Welcome to Part 4 of our Off-Season Training guide:  The Principle of  Overload

The overload principle states that in order to keep making gains from an exercise program, you must find some way to make it more difficult. This is because bodies adapt to exercise. The problem is that once your body adapts to a given workload, it will not continue to adapt unless the workload is increased somehow. If you do not continue to adapt, then eventually you will plateau and regress. Having stated that it is necessary to make conditioning programs more difficult, one caution should be kept in mind: you must observe specificity when applying the overload principle. Performing a set of  twenty might be a way of making the workout more difficult, but if you need to enhance the phosphagen energy system then you are violating specificity. There are a number of ways to apply the  overload principle to a strength and conditioning program:

  • increase the weight lifted
  • increase the volume of work
  • change the exercises employed
  • modify the order of the exercises
  • alter the rest periods

Increasing the weight that is lifted will make the workout more difficult. Heavier weights will force your muscles, connective tissue, bone and nervous system to adapt. Lifting heavier weights will also cause you to initially perform fewer repetitions with the weight.

Increasing the volume of work—either number of sets, number of repetitions, or some combination thereof—will result in your body having to adapt to it. This is one of the main ways to elicit larger muscles and connective tissue adaptation from strength training. One should be careful with this method of applying overload; a volume that is too great will train the wrong energy system.

Changing the exercises employed is a way to increase overload that many individuals are reluctant to use. Many people feel that the exercises they are performing are the only ones that can elicit certain gains. This is not so. Changing the exercises has a number of benefits, including keeping the workouts interesting and requiring your body and nervous system to adapt to resistance imposed in a totally different way. There are many exercises that train the same movement and the same muscle groups, this means that you do not have to rely on one exercise to train a given area.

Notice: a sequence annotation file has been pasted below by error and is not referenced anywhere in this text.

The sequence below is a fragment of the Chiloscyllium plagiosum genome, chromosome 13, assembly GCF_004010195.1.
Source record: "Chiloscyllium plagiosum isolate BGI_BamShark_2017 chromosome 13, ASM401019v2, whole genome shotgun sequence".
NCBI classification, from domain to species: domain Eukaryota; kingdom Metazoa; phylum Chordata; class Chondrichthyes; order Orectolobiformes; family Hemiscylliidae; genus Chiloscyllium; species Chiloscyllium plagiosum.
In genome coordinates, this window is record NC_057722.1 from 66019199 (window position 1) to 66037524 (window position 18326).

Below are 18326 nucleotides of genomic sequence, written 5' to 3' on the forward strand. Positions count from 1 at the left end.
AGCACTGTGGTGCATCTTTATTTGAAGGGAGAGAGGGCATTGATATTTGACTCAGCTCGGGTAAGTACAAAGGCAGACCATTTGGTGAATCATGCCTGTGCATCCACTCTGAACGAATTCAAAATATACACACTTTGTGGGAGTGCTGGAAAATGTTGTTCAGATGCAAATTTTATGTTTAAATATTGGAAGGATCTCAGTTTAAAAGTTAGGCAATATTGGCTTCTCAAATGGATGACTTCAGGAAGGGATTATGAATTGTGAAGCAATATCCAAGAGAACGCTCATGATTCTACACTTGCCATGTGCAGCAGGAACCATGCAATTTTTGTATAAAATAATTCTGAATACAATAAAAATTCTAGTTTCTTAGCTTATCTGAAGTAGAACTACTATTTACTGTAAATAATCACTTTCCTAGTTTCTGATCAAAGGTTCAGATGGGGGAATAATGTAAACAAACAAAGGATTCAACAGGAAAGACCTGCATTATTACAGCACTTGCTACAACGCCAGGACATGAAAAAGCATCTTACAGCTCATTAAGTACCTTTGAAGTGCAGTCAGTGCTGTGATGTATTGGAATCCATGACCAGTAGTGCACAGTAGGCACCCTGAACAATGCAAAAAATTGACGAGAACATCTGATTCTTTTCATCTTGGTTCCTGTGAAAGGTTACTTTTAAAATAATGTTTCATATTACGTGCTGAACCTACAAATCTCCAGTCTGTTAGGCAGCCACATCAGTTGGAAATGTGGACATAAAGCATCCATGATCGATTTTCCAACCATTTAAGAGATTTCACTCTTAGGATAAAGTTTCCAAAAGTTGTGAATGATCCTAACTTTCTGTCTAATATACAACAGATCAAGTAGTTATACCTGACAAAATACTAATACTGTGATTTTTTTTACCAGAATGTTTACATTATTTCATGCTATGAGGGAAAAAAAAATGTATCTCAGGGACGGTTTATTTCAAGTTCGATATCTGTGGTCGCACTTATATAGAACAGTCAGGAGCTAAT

The order that exercises are performed is another way to provide overload. By changing when exercises are performed, you make some exercises more difficult to perform and others easier. For example, in your current workout your exercise order may look like this: bench press, incline press, dumbbell flies. Now, let’s change the order of exercises so that the new workout looks like this: dumbbell flies, incline press, bench press. The result of this change is that you will be able to lift more weight on the dumbbell flies and incline press, because they are performed while you are fresher. You will lift less weight on the bench press, because it will be performed while you are fatigued. Not only will you become stronger on the first two exercises, but you will also keep your workouts interesting and this will also help your body to adapt in a different manner because you are focusing on the first two exercises instead of the bench press.

A final way to provide overload is to modify the amount of rest. This must be used carefully to ensure that you are observing specificity. By increasing the amount of rest in between sets, you allow your body to recover more completely. This means you will be able to lift heavier weights with a greater number of repetitions. The benefit oft this approach to training is that it allows you to increase your strength on exercises. Conversely, if you shorten the amount of rest in between sets, you do not allow yourself as much recovery. It becomes more difficult to lift a given amount of weight. While this does not do as good a job of increasing strength, it does force the muscles to grow to adapt to the rest period.

Overload is not something that only needs to be applied on a daily basis, it must be applied over a lifetime of training. The final principle deals with the importance of applying overload logically over time.